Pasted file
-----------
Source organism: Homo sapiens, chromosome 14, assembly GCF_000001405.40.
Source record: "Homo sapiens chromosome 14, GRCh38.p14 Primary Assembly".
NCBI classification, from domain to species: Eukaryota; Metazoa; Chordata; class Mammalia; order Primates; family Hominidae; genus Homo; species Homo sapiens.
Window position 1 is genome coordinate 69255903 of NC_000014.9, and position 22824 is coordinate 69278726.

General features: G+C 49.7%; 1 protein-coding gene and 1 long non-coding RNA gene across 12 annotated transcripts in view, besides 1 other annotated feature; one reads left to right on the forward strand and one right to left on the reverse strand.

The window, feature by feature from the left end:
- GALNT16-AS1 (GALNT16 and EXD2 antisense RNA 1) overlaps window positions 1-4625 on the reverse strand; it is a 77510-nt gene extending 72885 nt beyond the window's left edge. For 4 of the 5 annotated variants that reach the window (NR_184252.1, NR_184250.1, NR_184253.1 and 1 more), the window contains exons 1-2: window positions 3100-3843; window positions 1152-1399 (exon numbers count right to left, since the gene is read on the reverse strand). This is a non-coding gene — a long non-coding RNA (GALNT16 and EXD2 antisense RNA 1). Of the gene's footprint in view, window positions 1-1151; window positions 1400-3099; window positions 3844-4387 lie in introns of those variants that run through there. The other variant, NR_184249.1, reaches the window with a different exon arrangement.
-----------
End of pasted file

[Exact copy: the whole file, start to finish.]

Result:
Source organism: Homo sapiens, chromosome 14, assembly GCF_000001405.40.
Source record: "Homo sapiens chromosome 14, GRCh38.p14 Primary Assembly".
NCBI classification, from domain to species: Eukaryota; Metazoa; Chordata; class Mammalia; order Primates; family Hominidae; genus Homo; species Homo sapiens.
Window position 1 is genome coordinate 69255903 of NC_000014.9, and position 22824 is coordinate 69278726.

General features: G+C 49.7%; 1 protein-coding gene and 1 long non-coding RNA gene across 12 annotated transcripts in view, besides 1 other annotated feature; one reads left to right on the forward strand and one right to left on the reverse strand.

The window, feature by feature from the left end:
- GALNT16-AS1 (GALNT16 and EXD2 antisense RNA 1) overlaps window positions 1-4625 on the reverse strand; it is a 77510-nt gene extending 72885 nt beyond the window's left edge. For 4 of the 5 annotated variants that reach the window (NR_184252.1, NR_184250.1, NR_184253.1 and 1 more), the window contains exons 1-2: window positions 3100-3843; window positions 1152-1399 (exon numbers count right to left, since the gene is read on the reverse strand). This is a non-coding gene — a long non-coding RNA (GALNT16 and EXD2 antisense RNA 1). Of the gene's footprint in view, window positions 1-1151; window positions 1400-3099; window positions 3844-4387 lie in introns of those variants that run through there. The other variant, NR_184249.1, reaches the window with a different exon arrangement.